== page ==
What The Hell Is Dinkum, Steam’s New Favorite Game?

·3-min read
A character in Dinkum carries a fruit on their head.
A character in Dinkum carries a fruit on their head.

Unless you’re a card-carrying member of Kotaku Australia, seeing the indie simulation game Dinkum swimming up the Steam new release chart maybe seems bizarre. But don’t confuse Dinkum, which gets its name from the Australian slang term “fair dinkum,” meaning genuine (more or less), with your dinky old Converse or my rinky-dink Macbook Air. Dinkum is a cute and compact Animal Crossing re-do, one that emphasizes the hardcore majesty of the Australian outback if it were made up of Minecraft megapixels.

The game released for early access on July 14 and is getting pretty hot on Steam, likely because of its proximity to cozy simulation and sandbox classics like Stardew Valley and The Sims. But if you’re still not sure if this is the sim for you, here’s a quick fact sheet about the preliminary days of Dinkum:

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Who made it?

The Australian developer James Bendon self-published the game after toiling on it for the past few years.

Who should play it?

Animal Crossing and Stardew Valley obsessives, definitely. The game’s backstory will feel familiar to both these camps—your protagonist settles in a new, mostly empty town and harvests, plants, and catches things to sell and help develop the space. Like in Animal Crossing, non-playable characters speak to you in ribbets of unintelligible dialogue and you can catch bugs with a net. Like in Stardew Valley, you can pretend to be a twee farmer. Like in Minecraft, the grass is made from a bunch of blocks.

Dinkum is by no means reinventing the wheel, but if you’re a fan of most popular sims, you will find its gameplay enjoyably repetitive and flexible. You can complete daily and long-term tasks to earn Permit Points, which allow you to earn skills like logging and excavation, or develop the skills you already have and collect items in exchange for cash, or “Dinks.” You’re gently encouraged to survive the reddened wilderness—animals and poisonous plants can drain your health bar and make you pass out—but aside from losing a couple of Dinks, the consequences of making mistakes are few. Dinkum is for pleasurable, Australia-seasoned zoning out and catching fake fish.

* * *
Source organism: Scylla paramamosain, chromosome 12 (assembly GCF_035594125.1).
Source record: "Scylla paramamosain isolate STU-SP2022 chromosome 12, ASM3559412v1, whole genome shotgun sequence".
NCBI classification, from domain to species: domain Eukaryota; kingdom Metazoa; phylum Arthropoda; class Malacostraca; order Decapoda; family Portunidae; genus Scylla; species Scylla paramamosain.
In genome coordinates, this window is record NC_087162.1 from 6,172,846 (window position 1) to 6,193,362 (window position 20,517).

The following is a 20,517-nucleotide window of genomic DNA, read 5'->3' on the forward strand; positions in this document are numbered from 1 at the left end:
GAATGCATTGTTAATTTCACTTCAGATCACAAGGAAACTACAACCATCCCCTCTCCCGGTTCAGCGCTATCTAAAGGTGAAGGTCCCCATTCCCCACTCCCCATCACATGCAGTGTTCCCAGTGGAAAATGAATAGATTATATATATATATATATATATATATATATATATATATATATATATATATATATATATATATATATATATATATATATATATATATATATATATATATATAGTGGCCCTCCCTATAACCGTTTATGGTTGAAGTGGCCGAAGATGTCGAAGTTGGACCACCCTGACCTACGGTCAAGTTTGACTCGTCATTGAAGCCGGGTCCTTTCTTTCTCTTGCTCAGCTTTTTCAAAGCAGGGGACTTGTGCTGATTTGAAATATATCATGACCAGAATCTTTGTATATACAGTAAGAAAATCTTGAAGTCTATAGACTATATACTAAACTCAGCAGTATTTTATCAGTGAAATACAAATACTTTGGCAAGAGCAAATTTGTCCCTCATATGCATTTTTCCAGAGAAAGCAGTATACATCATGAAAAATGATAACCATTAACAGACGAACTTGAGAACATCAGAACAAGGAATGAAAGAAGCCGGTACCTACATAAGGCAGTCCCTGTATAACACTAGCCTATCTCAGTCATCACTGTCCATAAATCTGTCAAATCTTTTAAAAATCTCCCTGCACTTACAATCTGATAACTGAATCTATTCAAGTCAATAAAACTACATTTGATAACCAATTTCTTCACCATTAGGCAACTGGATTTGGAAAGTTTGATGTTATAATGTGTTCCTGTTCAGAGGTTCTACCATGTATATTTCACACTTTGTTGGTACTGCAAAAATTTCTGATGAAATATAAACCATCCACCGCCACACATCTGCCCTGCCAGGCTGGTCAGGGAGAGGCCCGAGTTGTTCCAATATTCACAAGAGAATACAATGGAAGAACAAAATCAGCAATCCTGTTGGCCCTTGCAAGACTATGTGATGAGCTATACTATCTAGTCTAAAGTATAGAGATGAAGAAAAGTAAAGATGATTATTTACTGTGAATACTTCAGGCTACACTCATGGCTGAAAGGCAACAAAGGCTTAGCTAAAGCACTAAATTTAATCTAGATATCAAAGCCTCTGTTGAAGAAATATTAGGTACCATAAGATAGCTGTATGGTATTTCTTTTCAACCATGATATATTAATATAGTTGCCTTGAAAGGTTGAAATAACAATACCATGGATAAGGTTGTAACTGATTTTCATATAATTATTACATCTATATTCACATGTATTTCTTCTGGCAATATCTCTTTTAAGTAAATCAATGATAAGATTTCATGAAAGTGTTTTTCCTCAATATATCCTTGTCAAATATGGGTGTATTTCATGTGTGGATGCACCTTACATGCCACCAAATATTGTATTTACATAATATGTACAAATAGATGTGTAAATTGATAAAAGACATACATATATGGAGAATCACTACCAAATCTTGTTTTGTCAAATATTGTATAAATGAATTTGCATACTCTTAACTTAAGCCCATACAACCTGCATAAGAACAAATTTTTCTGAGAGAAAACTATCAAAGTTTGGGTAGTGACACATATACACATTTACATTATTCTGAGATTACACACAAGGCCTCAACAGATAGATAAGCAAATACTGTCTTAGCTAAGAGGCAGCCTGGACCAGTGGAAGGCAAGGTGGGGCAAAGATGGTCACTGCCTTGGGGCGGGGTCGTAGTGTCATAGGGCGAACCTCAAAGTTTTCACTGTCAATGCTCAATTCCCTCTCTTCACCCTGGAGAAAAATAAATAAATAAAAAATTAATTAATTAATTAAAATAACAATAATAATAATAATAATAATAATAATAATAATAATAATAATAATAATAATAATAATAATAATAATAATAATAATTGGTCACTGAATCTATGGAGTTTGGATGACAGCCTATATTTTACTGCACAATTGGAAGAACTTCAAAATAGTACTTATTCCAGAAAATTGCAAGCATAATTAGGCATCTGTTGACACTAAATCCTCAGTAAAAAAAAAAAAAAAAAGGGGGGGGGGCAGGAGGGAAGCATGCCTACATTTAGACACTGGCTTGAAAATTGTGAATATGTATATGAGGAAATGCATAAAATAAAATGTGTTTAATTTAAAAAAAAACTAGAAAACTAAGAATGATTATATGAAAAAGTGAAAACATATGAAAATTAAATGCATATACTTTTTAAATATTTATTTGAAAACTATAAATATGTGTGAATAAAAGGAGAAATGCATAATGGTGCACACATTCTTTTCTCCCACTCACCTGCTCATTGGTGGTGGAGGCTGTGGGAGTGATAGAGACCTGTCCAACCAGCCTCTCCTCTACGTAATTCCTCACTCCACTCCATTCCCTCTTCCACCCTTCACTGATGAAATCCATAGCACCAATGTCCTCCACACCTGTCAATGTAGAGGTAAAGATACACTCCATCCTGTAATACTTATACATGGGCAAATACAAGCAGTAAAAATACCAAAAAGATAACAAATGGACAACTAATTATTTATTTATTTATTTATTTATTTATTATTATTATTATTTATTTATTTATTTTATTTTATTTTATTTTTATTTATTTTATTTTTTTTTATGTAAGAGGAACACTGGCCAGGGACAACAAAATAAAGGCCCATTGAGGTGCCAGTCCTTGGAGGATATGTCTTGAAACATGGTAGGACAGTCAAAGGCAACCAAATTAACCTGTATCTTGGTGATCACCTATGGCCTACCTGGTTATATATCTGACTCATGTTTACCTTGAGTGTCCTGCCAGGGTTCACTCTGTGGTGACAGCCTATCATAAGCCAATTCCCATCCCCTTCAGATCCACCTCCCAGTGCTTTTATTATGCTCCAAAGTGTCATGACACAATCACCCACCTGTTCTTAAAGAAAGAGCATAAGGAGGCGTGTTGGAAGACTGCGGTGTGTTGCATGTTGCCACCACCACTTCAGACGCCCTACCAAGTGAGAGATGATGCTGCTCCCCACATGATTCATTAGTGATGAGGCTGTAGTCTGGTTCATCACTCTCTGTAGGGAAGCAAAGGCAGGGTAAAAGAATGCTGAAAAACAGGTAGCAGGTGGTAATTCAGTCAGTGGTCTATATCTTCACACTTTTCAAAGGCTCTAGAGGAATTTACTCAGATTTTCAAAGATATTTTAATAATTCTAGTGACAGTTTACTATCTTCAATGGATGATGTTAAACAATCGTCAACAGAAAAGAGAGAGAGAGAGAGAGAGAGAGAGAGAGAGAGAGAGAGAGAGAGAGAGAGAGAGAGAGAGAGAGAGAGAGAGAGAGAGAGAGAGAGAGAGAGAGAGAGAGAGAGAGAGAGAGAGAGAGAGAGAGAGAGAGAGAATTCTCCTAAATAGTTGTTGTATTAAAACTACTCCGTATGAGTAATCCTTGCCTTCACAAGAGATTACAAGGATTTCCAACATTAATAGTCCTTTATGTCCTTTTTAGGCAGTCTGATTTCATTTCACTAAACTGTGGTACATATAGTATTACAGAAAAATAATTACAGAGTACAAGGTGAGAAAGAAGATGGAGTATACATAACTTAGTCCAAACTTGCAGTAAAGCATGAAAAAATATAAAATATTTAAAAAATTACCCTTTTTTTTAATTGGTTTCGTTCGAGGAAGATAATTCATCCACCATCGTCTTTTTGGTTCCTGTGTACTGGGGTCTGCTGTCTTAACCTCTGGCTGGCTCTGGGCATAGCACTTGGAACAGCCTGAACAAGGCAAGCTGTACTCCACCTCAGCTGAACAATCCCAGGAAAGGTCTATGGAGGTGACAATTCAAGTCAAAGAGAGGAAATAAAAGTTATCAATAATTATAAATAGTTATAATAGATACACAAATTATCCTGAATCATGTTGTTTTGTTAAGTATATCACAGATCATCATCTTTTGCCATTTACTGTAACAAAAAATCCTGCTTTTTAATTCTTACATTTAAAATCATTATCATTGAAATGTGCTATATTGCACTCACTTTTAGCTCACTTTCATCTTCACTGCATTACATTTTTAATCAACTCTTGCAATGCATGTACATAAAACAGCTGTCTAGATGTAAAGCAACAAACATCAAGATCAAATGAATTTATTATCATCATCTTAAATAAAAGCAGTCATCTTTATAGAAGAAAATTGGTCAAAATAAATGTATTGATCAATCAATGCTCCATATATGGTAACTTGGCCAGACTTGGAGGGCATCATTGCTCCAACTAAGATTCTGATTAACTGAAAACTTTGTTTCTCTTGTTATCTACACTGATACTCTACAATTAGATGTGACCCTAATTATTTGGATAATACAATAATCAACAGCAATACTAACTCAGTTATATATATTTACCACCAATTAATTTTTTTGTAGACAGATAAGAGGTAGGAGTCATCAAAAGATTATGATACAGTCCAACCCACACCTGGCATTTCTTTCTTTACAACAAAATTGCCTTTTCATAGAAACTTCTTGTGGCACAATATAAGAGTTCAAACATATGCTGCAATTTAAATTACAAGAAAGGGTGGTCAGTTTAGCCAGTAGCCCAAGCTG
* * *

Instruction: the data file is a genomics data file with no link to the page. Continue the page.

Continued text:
What does it look like?

Shades of sriracha, adobo, and paprika. A lot of sunsets cut with glassy blue water. It looks mostly like a smoother Minecraft, one made out of play-dough, or like a less cutesy but similarly bobble-headed Animal Crossing. Like its gameplay, simulation game vets will find Dinkum’s visuals peacefully unremarkable.

Characters in Dinkum tend to their crops.
Characters in Dinkum tend to their crops.

Can I be eaten by a crocodile?

A crocodile can snap at your bobble head and make an ominous-looking red mist appear on your screen to indicate damage taken, but the worst that can happen from the encounter is that your health will completely drain and you’ll briefly pass out. So, yes. But the most original thing about Dinkum is the delight it takes in the wild splendor of its paprika map. You’ll find yourself wondering if you can eat this thing or be eaten by that thing, and the game won’t punish you too harshly for your curiosity. In fact, it even rewards passing out and damage taken with Permit Points. BRB while I set my protagonist on fire.

Where can I play it?

The early access game is currently available for PC on Steam and is priced at $19.99. According to the game’s press sheet, other compatible platforms will be announced later.


If you’re sold, I wish you happy farming.

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